Nov 27, 2023 Peeping Tom
Kaieteur News – Two incidents have raised concern about the quality of governance being practised by the ruling People’s Progressive Party /Civic (PPP/C). These incidents give meaning to what in common parlance has been described as ‘cake shop’ management.
In the first incident, Vice President Bharrat Jagdeo, at one of his press conferences, related that he received a phone call at 12:45 am. The call was from the President of Guyana and he, Jagdeo, was asked whether he knew anything about the early release of the convicted female prisoner.
Now why would the President of Guyana have to be calling the Vice President in the early hours of the morning – at a time when most citizens were fast asleep – to enquire about a matter over which the Vice President has no jurisdiction? The Vice President has already said that he holds oversight over the oil and gas, finance and environment sectors. Not the Prisons. Why then would the President be calling the Vice President to ask him about a matter that falls under the portfolio of the Minister of Home Affairs?
Why would the President be interested in knowing whether the Vice President knew of this matter? It matters not whether he knew.
Later, we were told that there would be an investigation into this matter. But nothing further has been heard even though serious concerns were raised by the system of justice administration due to the early release of the convicted prisoner.
The second incident was at a press conference hosted by the Minister of Natural Resources, the first such press conference he has hosted. He made a most stunning revelation at that press conference. He said that it is the President and the Vice President who makes policy and that his Ministry only implements this policy.
This disclosure reveals two interesting but worrying facets about the system of governance in Guyana. The first is that it suggests that policy-making authority is concentrated in the hands of just two individuals, or at least in respect to the natural resources sector. Two persons surely should not wield such a dominate role in policy-making in the natural resources sector. It begs the question as to whether the President of the Vice President equally is responsible for making policy in other sectors.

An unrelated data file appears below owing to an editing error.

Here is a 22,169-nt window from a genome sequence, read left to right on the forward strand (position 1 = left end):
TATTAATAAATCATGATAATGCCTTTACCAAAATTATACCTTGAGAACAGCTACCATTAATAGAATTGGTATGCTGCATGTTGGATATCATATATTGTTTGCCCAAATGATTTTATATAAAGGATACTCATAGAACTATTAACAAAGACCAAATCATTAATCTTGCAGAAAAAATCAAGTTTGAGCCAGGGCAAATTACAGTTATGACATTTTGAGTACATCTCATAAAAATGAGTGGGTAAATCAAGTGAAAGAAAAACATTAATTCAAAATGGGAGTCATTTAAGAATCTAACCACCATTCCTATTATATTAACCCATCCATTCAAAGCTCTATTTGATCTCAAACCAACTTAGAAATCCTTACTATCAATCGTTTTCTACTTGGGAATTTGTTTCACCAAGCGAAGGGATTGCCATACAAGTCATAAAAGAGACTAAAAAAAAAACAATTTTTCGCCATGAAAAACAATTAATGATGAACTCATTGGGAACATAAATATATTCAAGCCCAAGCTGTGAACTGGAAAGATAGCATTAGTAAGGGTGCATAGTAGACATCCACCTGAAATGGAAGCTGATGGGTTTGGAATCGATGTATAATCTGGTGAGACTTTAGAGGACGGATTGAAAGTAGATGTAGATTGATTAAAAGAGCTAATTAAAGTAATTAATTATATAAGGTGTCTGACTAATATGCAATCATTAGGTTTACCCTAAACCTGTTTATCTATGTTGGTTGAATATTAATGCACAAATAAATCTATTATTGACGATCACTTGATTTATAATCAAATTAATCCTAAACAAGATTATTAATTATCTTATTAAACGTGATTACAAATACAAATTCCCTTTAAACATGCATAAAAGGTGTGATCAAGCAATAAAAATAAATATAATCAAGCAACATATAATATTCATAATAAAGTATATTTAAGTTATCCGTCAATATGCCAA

The second worrying aspect of this disclosure is the role that is ascribed to the Ministry. It is that the Ministry which is supposed to be making policy or at least to be taking policy to Cabinet and then implementing this policy. But what the Minister is suggesting is that there is a clear distinction between policymaking and policy implementation in relation to the Ministry. The policy we are told is made by the President and the Vice President – not even Cabinet – and that the Ministry is reduced to merely implementing this policy.
If this is not cake shop management, then what is? Where is Guyana going to headed if this is what is taking place at the highest levels of governance?
No wonder at his usual Thursday press conferences, the General Secretary of the PPP/C, pontificates over almost every segment of the economy. He operates as if he has a handle on almost all the portfolios. Given what has been said about how policy is made, it would not be surprising to discover that political authority is concentrated in the hands of two individuals, one more than the other and the one in which more authority is concentrated may not be the one who it is expected should command the greatest authority.
The President has to get a grip on his government. He cannot have a situation in which one man assumes the right to speak on every portfolio in the government. This person would never admit to being a superman. So why should be vested with the responsibility to speak on any and every subject as if he were a superman.
There is a reason why authority is delegated within governments. Delegating responsibilities to various Ministers is a fundamental aspect of governance. It promotes specialization and greater efficiency within government.
Each Minister is typically appointed based on their expertise and experience in a specific portfolio. This allows those persons to focus on their designated portfolio. This division of responsibilities enables the government to address the diverse range of issues which modern governments must contend. The very purpose of the division of responsibilities is to move away from a one-person or two-people government because it is impossible for anyone or two people to command the expertise needed for the entirety of government’s operations.
Leaders prostituting Guyana
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